Butcher’s twine is the answer to all of your meat tying needs. But will it cause a fire hazard when used in the oven or on the grill?
Butcher’s twine, also known as “cooking twine,” is used for tying meat, like roasts and whole birds, and can also be used on certain types of fish.
We use butcher’s twine because when meat is filleted or stuffed, it won’t remain intact as it cooks in the oven or on the grill. The twine, therefore, ties the meat together and holds it in place as it shrinks while cooking.
There is no definite answer to how much heat the butcher’s twine can handle before it burns or catches on fire. If it catches fire, experts say, then it is too close to the flame and will also burn the meat. However, it should be able to withstand temperatures of up to at least 600°F before burning.
All chefs recommend soaking the twine in water before using it to tie the meat. Very few foods cook at a temperature of 600°F, so the worry is not as bad as many may think.
Butcher’s twine is specifically designed to withstand the heat as the meat roasts itself to perfection.
What is Butcher’s Twine Used For?
When cooks want to keep the meat in one piece or the stuffing in place, they use butcher’s twine to tie everything into a roll, allowing it all to cook evenly. It is the perfect choice for smoking, grilling, or roasting any type of meat.
There are many different types of twine out there, but only butcher’s twine is explicitly made for cooking because it will not burn as easily as most of its counterparts. One must take precautions to know which one is butcher’s twine and what isn’t because they all resemble each other.
The best way to test if it is butcher’s twine genuinely is to give it the burn test. Regular cotton twine will burn as soon as the flame comes close and leaves ashes when the fire is put out, while the butcher’s twine will curl and melt in the flame, leaving lumps instead of ashes.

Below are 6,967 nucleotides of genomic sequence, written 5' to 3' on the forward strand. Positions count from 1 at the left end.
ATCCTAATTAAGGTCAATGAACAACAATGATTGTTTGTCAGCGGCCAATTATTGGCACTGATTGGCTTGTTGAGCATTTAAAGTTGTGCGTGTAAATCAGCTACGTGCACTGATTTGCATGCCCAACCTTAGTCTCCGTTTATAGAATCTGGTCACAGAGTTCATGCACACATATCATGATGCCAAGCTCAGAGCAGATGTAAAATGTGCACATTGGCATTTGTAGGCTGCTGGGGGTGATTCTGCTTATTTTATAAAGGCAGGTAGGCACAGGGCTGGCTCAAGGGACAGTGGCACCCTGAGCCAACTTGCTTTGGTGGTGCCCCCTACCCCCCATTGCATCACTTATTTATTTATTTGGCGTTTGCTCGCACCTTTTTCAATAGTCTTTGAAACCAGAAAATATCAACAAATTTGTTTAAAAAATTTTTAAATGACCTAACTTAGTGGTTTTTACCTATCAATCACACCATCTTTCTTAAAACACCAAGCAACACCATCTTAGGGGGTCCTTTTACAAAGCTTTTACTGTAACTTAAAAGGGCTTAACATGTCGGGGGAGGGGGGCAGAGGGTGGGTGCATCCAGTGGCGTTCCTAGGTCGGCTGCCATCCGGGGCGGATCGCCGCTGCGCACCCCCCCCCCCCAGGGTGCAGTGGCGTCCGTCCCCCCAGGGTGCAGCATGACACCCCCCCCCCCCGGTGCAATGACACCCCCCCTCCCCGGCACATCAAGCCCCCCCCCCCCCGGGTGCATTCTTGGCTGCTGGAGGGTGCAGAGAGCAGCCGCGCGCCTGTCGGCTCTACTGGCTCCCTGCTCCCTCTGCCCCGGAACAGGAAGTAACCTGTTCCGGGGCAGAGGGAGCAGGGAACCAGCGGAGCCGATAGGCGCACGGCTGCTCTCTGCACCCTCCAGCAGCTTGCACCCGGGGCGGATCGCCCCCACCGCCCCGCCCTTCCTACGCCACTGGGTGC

Since the smoker, oven, and grill will not have the flame constantly on the butcher’s twine, there is nothing to fear when it comes to the twine melting or burning.
Another thing to remember is that the meat will have juices—which will keep moisture in the twine—and the meat will overlap the twine acting as a shield from the flames. As long as the flame itself stays away from the meat and the cooking twine, you have nothing to worry about.
Other Alternatives to Butcher’s Twine
We recommend using butcher’s twine in all circumstances and over any other options.
The best place to get butcher’s twine is at a meat market or kitchen pantry store that sells cooking supplies. A slight hint is always making good friends with the butcher because sometimes they may give it to you for free if you ask them.
However, if you find yourself without the real deal, other options may work, but some need extra precautions when using. For example, many people use toothpicks. Toothpicks work but can be dangerous if they break inside the meat and end up in your stomach.
One thing to remember is if the fire touches the toothpick, it will burn it to a crisp if cooked on a grill. Someone can accidentally eat a broken or charred piece of a toothpick that can get stuck in their throat or damage their internal organs, which would be devastating. This is why we do not recommend toothpicks.